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Front Pharmacol. 2020 Jan 15;10:1526. doi: 10.3389/fphar.2019.01526. eCollection 2019.

DeepMalaria: Artificial Intelligence Driven Discovery of Potent Antiplasmodials.

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Burnett School of Biomedical Sciences, University of Central Florida, Orlando, FL, United States.
Department of Electrical and Computer Engineering, University of Central Florida, Orlando, FL, United States.


Antimalarial drugs are becoming less effective due to the emergence of drug resistance. Resistance has been reported for all available malaria drugs, including artemisinin, thus creating a perpetual need for alternative drug candidates. The traditional drug discovery approach of high throughput screening (HTS) of large compound libraries for identification of new drug leads is time-consuming and resource intensive. While virtual in silico screening is a solution to this problem, however, the generalization of the models is not ideal. Artificial intelligence (AI), utilizing either structure-based or ligand-based approaches, has demonstrated highly accurate performances in the field of chemical property prediction. Leveraging the existing data, AI would be a suitable alternative to blind-search HTS or fingerprint-based virtual screening. The AI model would learn patterns within the data and help to search for hit compounds efficiently. In this work, we introduce DeepMalaria, a deep-learning based process capable of predicting the anti-Plasmodium falciparum inhibitory properties of compounds using their SMILES. A graph-based model is trained on 13,446 publicly available antiplasmodial hit compounds from GlaxoSmithKline (GSK) dataset that are currently being used to find novel drug candidates for malaria. We validated this model by predicting hit compounds from a macrocyclic compound library and already approved drugs that are used for repurposing. We have chosen macrocyclic compounds as these ligand-binding structures are underexplored in malaria drug discovery. The in silico pipeline for this process also consists of additional validation of an in-house independent dataset consisting mostly of natural product compounds. Transfer learning from a large dataset was leveraged to improve the performance of the deep learning model. To validate the DeepMalaria generated hits, we used a commonly used SYBR Green I fluorescence assay based phenotypic screening. DeepMalaria was able to detect all the compounds with nanomolar activity and 87.5% of the compounds with greater than 50% inhibition. Further experiments to reveal the compounds' mechanism of action have shown that not only does one of the hit compounds, DC-9237, inhibits all asexual stages of Plasmodium falciparum, but is a fast-acting compound which makes it a strong candidate for further optimization.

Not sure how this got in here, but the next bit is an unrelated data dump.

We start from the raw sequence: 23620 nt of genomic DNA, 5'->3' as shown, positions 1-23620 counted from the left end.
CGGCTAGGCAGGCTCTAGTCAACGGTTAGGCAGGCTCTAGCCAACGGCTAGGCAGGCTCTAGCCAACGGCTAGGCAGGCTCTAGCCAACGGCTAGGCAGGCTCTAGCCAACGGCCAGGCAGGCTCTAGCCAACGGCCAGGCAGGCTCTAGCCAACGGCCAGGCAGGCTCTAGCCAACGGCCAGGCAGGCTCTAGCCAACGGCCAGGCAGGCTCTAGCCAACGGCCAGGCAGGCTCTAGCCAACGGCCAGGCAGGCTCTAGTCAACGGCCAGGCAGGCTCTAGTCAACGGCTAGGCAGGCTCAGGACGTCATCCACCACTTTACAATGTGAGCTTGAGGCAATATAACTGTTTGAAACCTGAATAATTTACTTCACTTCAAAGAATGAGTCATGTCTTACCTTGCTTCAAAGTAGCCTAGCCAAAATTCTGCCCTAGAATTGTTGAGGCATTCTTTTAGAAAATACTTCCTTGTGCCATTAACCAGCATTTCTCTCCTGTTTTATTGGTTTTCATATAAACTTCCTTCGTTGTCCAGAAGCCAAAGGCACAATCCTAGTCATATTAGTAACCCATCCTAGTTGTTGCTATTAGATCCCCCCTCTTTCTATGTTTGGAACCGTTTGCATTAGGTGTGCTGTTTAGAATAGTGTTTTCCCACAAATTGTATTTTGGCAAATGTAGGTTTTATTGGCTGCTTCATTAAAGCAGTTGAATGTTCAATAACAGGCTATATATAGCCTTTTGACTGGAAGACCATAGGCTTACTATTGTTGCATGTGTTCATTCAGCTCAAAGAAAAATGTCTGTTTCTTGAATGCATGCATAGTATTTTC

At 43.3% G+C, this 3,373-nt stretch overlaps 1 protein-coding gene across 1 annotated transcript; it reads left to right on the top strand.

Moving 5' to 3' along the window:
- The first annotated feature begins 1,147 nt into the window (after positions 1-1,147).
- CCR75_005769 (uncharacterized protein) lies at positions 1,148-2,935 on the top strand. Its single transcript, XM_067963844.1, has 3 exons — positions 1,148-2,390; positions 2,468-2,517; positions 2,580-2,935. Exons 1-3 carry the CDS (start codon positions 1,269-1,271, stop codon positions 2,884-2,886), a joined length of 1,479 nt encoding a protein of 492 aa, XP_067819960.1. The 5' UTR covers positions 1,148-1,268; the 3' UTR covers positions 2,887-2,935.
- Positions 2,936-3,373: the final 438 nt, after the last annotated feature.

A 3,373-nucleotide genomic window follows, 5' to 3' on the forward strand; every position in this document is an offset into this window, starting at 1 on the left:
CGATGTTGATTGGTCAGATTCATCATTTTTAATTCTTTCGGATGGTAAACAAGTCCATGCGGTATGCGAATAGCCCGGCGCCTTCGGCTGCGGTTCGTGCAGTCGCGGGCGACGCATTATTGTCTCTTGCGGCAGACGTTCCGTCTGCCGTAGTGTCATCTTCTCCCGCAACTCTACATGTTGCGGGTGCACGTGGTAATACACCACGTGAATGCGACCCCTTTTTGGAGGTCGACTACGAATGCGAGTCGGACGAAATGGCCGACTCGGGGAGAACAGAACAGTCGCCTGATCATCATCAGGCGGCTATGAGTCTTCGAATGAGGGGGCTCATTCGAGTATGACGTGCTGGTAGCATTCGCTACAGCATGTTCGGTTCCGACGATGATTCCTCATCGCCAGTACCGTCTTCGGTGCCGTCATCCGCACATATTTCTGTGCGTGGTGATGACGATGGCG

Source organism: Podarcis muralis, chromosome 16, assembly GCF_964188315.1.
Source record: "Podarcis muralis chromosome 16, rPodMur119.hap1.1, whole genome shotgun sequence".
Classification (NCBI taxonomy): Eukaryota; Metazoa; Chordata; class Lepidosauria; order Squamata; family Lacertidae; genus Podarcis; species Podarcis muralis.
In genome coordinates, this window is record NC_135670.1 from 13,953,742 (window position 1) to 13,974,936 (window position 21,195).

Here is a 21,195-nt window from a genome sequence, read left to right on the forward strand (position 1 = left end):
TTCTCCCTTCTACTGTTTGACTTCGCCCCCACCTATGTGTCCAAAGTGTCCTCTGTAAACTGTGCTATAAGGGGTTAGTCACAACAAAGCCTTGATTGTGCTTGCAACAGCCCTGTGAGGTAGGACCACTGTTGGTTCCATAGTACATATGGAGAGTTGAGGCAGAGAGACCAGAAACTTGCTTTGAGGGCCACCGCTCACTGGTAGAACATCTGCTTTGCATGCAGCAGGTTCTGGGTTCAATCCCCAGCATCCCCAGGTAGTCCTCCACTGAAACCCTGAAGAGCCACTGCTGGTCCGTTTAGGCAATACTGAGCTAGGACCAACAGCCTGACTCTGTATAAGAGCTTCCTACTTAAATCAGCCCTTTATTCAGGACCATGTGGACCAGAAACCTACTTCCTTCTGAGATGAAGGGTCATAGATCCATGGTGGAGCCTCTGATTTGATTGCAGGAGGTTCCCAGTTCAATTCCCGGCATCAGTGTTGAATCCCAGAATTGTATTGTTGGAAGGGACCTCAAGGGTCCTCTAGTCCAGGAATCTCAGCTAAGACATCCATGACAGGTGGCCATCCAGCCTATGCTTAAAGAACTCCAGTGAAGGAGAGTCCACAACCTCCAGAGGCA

artificial intelligence; deep learning; drug discovery; inhibition; malaria; toxicity; virtual screening

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